Beginner to Expert: The Ultimate 50 Street Photography Tips for You

My goal of this blog is to share my experience of learning Street Photography myself. Along this road, I wrote many long-form articles on certain Street Photography tips. Longer articles where I wrote about the importance of leading lines, or how you can conquer the night with your camera.

With the following list of Street Photography Tips, I wanted to give you an overview of topics that can help you to become a better Street Photographer.

How To Use these Street Photography Tips

50 Street Photography Tips are a lot to digest at one time. This list isn’t supposed to be read in one going or that you try to apply as many tips as possible when you are on the street the next time.

We as humans are bad at focusing on multiple things at the same time. My tip would be to focus on one or two tips the next time you go out on the street and improve step-by-step rather than mixing everything up.

Get Closer

To start off the list of Street Photography Tips here is one of the most famous tips to get better results.

Robert Capa said “If your pictures aren’t good enough, you aren’t close enough”

This is true in many ways and often beginners are too afraid to get close to the subject and rather shoot from a “safe” distance. Approaching Street Photography this way has many disadvantages. You are disconnected from your subject, the subject is barely visible & the surroundings are too distracting.

If you are interested in a person, get closer until the subject fills the frame.

Overcome your fear of photographing in public.

Shoot from a low Angle

When doing Street Photography we can either be lazy and always shoot from our normal point of view when we are standing, or we could put some extra effort into the photograph by searching for unique perspectives.

This Street Photography tip means to put more work in your Street Photography.

Shooting from a low angle has the advantage that we normally don’t see the world from this low, which makes any image automatically more interesting.

Use the LCD screen rather than your viewfinder and you can even lay your camera right on the floor. Pre-focus to make sure that your images will be sharp.

Layer Your Images

If you are interested in landscape photography you probably noticed that most sunset photos by the ocean also feature a rock or boat in the foreground. This is not because the photographer is a rock fan, but because it improves the composition and helps the viewer to scale the dimension.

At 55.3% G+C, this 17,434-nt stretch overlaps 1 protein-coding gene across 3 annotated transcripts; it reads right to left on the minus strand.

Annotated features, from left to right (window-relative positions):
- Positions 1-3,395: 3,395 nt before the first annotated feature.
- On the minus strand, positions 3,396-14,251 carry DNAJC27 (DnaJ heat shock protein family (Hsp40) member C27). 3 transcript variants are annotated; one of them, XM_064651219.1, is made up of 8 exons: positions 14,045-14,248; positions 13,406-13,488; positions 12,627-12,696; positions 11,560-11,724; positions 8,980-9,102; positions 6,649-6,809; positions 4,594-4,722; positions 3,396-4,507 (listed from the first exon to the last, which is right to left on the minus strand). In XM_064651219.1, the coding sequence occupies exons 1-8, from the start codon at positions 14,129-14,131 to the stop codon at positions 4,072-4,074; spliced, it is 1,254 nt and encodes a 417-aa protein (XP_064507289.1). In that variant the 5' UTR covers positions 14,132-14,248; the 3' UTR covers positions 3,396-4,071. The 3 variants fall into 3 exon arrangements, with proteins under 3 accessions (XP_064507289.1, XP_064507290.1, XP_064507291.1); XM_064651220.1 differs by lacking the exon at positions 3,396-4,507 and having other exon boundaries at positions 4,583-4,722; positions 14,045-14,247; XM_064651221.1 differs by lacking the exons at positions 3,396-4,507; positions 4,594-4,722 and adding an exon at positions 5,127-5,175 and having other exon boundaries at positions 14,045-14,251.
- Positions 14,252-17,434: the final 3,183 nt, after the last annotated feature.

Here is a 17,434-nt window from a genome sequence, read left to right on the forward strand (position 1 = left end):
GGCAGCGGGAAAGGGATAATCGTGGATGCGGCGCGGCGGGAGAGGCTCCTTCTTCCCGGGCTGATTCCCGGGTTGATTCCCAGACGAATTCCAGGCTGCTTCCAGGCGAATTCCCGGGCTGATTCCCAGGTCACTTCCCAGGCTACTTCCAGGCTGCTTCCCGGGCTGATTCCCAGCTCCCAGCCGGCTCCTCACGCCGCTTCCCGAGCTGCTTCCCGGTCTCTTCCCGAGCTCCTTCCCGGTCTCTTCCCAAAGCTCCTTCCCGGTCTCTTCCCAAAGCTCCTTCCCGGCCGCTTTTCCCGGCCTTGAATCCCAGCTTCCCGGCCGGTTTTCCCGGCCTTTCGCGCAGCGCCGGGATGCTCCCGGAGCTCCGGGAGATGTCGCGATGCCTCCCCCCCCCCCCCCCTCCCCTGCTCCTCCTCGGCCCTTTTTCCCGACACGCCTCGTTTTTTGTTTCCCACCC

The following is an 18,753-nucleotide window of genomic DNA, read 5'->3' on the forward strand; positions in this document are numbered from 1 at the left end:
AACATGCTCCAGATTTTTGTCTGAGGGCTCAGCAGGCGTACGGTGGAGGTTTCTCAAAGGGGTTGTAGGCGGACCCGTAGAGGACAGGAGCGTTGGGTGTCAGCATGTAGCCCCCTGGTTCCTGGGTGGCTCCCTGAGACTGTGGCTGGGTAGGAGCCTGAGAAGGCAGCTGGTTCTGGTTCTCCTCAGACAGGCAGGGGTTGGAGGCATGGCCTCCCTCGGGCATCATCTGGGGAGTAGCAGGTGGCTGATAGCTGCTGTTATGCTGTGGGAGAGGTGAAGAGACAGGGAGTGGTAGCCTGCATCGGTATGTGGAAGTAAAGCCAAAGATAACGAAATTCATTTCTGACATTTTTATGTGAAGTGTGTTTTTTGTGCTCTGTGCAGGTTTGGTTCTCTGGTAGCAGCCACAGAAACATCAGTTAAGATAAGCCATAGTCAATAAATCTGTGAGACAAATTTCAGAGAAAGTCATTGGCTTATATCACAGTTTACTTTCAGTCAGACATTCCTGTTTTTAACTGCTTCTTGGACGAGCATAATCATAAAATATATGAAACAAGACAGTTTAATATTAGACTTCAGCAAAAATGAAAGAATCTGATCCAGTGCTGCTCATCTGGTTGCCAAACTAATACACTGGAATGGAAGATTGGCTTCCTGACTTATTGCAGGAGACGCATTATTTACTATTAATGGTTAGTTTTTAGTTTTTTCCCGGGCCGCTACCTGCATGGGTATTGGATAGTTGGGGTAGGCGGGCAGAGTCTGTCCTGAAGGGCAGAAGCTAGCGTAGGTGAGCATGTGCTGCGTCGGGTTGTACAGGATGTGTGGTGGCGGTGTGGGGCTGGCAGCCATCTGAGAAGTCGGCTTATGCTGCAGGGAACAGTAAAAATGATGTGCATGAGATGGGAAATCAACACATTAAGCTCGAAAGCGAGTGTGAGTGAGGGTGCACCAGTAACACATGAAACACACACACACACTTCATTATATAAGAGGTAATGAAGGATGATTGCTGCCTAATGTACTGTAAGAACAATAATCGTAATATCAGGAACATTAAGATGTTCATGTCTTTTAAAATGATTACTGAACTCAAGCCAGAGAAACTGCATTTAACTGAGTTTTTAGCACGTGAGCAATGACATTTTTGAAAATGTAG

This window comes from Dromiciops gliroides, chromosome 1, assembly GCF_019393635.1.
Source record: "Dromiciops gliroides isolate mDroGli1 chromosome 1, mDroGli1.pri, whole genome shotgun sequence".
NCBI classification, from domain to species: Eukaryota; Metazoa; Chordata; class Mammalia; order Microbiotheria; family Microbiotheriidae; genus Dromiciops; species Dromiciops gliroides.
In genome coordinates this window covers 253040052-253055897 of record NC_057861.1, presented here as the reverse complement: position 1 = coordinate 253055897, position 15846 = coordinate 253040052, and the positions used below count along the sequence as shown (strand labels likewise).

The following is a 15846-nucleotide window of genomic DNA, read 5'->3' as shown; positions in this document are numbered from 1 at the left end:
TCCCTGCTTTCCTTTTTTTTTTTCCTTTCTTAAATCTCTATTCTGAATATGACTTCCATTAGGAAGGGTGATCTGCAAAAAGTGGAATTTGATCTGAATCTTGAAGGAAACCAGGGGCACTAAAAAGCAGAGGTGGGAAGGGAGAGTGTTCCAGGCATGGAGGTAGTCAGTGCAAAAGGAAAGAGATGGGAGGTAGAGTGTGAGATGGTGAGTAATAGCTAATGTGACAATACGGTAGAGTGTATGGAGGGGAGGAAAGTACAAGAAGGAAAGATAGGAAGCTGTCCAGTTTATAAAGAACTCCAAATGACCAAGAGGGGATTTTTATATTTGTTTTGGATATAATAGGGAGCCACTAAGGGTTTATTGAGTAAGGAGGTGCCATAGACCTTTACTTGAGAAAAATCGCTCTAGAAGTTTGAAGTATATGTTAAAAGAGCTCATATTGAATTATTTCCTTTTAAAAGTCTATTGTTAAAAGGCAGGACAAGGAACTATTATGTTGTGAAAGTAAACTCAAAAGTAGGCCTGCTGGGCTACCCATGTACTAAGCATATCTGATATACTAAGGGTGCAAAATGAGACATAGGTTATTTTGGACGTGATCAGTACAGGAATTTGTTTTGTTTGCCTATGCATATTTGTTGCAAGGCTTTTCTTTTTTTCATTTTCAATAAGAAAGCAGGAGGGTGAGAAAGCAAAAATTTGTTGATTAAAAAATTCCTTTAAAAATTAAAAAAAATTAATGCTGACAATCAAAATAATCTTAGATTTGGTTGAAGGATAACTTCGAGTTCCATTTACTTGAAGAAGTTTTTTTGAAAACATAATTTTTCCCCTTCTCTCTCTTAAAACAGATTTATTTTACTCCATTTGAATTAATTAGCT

Your pictures should be interesting on every layer from foreground to background. When going out for a photo walk the next time, search for a subject, but also keep your attention to place something in the foreground and background.

By doing so, your photographs will be more life-like and three-dimensional, helping the viewer to immerse in the scene.

Zone-Focus

Street Photography is a fast sport. From spotting a scene to capturing the photo, sometimes only a fraction of a second passes. The auto-focus of your camera might take longer to focus on what your point of interest is.

Therefore using the technique of zone-focussing can help you to not worry about missing the focus anymore.

In short, you use an aperture of at least f/8 and set your focus to manual. Then you set the focus distance to around 1.5 to 2 meter and most of what is near you will be in focus.

For a more comprehensive guide and the math behind it

Know Your Camera

Street Photography can be already very frustrating, but when you miss a shot because the camera doesn’t work in your favor it can really mess up my day.

Therefore get familiar with your camera beforehand. Learn the most important settings and functions at home, where you are not in a stressful situation and have all the time you need.

Don’t experiment with the settings too much, find what works for you the best and go with it. Stay with that gear for a long time and don’t change your equipment every week, otherwise, you won’t even have the chance to use the potential of your current camera.

Use the Automatic P-Mode

Photographers are often worried that in order to get great shots you need to use the manual mode. “P-Mode is only for Amateurs” and other nonsense is easily thrown around.

Truth is, modern cameras are very advanced and in 90% of the situation they do a very well job of metering and adjusting your settings correctly. For the edge cases, you can still switch to manual anyway.

For the best experience, set boundary limits to your shutter speed and aperture, so the settings always stay in a certain range and are more predictable for you.

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